This article is made in a paid collaboration with Viking Spirits, Inc.
Scandinavia is famous for many things – till recently, wine has not been one of those things.
Slowly but surely, the number of wineries across Scandinavia has been growing steadily thanks to rising temperatures, making the region easier for wineries to cultivate and grow grapes – there is one winery that stands out from the rest.
Savhuset Åre AB makes their wine ‘Sav’ from the sap of the birch tree – a widely spread tree across Sweden. Not only does this make the wine independent of temperature fluctuations or climate change, but that it’s also made entirely from the native Swedish vegetation.
The history of the birch tree in the Nordic region can be traced to the end of the ice age when large blocks of ice would start melting and moving, exposing the bare ground to the sun. Some of the first trees to start growing were, in fact, birch trees. Since then, the birch tree has carried much importance to Sweden.
The Vikings would dedicate the birch tree to the Norse goddess of motherhood and fertility, Frigga, and the tree would commonly be used to build cradles to celebrate the beginning of new life. At the arrival of spring, the sap would fittingly be drunk in a celebratory way.
With the rich history of the birch tree in mind, ‘Sav’ sparkling wine was created. In 1988, eco-engineer and the founder of Savhuset, Peter Mosten, found a recipe for sparkling wine made of birch sap by the chemical engineer Gunnar Jegrelius.
Printed on each bottle is a short version of the story behind Savhuset:
“Twenty years ago, in a godforsaken archive, the Swedish engineer Peter Mosten found a most peculiar recipe torn out of a 1785 botanical book. Mosten tried to achieve the gustatory sensation promised in the recipe, but failed. It took him a decade of experimentation to reach the necessary heights and to create Sav, a sparkling birch wine”
Every year as the ice melts away to give way to spring, the trees will transform the crystal clear and clean water into sap. That’s when Peter Mosten and his team at Savhuset will go out to harvest carefully selected birch trees around the lake Storsjön in northern Sweden.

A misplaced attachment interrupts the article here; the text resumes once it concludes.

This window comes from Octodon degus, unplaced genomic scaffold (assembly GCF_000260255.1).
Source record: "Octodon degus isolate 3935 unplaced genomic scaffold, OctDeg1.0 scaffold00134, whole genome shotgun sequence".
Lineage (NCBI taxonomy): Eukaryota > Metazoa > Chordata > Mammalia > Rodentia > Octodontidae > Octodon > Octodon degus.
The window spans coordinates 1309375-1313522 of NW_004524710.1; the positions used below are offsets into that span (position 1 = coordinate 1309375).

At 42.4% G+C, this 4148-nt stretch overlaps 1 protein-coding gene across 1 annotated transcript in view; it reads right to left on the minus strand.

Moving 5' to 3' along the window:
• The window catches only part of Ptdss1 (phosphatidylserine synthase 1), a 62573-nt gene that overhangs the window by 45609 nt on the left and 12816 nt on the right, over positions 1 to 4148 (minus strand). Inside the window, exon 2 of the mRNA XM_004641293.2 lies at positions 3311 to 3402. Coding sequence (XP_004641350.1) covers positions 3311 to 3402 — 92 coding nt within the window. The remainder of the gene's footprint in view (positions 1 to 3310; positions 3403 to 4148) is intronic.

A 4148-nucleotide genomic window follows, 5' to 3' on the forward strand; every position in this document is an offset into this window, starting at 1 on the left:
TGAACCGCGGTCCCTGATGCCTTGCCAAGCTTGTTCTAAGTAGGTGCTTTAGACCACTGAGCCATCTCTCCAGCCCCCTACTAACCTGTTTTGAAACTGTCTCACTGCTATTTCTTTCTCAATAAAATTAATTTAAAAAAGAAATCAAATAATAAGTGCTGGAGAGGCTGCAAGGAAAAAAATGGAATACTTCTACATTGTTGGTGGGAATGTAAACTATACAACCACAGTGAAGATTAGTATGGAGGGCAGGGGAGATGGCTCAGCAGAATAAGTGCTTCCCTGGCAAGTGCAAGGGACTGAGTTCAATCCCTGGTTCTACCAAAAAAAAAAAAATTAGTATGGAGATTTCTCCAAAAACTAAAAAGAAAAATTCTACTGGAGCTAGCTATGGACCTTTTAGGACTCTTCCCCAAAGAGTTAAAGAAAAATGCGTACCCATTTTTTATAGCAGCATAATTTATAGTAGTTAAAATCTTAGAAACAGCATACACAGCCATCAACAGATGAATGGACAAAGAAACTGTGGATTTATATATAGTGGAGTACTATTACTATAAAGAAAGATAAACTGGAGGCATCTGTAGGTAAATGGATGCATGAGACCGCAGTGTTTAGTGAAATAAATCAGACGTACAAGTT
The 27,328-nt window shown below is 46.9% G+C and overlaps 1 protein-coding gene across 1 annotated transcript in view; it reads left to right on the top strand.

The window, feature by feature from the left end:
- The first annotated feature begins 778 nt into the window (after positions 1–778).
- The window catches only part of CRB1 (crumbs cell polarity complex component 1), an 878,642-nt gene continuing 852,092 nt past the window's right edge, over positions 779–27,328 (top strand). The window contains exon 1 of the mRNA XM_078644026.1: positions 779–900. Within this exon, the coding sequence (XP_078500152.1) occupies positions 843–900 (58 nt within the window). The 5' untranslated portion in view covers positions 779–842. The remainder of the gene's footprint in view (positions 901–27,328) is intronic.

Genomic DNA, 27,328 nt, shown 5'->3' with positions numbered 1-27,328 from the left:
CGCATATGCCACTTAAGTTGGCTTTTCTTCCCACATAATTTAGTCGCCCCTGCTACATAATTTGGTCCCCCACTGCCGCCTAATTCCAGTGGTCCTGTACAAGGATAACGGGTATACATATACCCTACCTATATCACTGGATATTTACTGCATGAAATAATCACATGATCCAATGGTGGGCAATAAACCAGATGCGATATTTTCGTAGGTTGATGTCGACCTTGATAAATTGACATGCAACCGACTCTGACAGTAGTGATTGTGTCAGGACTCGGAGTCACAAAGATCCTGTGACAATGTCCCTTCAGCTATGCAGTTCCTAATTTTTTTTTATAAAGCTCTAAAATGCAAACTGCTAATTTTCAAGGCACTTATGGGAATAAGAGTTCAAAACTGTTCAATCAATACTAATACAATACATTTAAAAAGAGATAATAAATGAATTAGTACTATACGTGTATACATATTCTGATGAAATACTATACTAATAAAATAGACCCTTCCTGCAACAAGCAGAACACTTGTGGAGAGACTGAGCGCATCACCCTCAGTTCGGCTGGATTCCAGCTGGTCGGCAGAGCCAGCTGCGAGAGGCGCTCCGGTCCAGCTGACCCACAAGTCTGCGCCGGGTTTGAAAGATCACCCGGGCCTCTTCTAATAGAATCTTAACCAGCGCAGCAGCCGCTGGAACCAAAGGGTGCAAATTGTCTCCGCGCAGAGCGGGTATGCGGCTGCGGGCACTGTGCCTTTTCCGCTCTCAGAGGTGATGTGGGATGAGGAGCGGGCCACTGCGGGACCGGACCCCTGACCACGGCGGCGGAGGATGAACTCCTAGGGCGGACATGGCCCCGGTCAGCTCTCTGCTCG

On their website, they describe the harvest process:
“Each tree is carefully controlled and must be at least 30 years old. They must not stand near roads that carry pollution. The historical use of the land is investigated extremely carefully. This is to avoid the absorption of undesirable substances and substances from previous industrial and other activities. Birches should also not grow in rough terrain. It must be possible to carry the heavy vessels of 25 – 30 kg for transport to the winery. Every vessel that arrives is carefully checked to ensure the quality of the birch sap.”
From there, the finest sap they can harvest is processed at a small facility in Östersund, where it will also be bottled later on. The sap is carefully inspected before it’s filtered and is then treated before it starts its first fermentation process. After being fermented the first time, it is placed for a longer amount of time in a cooler place where it gets to ferment for longer. Finally, the sap is filtered and bottled. Over the next couple of years, the bottles will be lying down flat for the wine to continue fermenting – it is during this process that the beverage gets its bubbles and eventually creates a naturally sparkling wine.
One might think that the sap makes the wine very sweet but the editors at Swedes in the States had the opportunity to try the wine ourselves. ‘Sav’ is a sparkling fresh wine with hints of citrus, almonds, and apples. The flavor is not too heavy and just as minimalistic chic as anyone would expect from a Scandinavian wine.
Savhuset makes over 200,000 bottles per year. Until recently Germany, Singapore, England, Denmark, and China are the only countries in which this exotic Swedish wine has been available.
Now the import company Viking Spirits, Inc is taking the exotic Swedish ‘Sav’ wine to the United States via their webshop.
Founded by Swede Daniel Borg and his former colleague Daniel Hoggar, Viking Spirits, Inc aims to bring Scandinavian wines and liquors to the U.S. market. You can read more about them on their website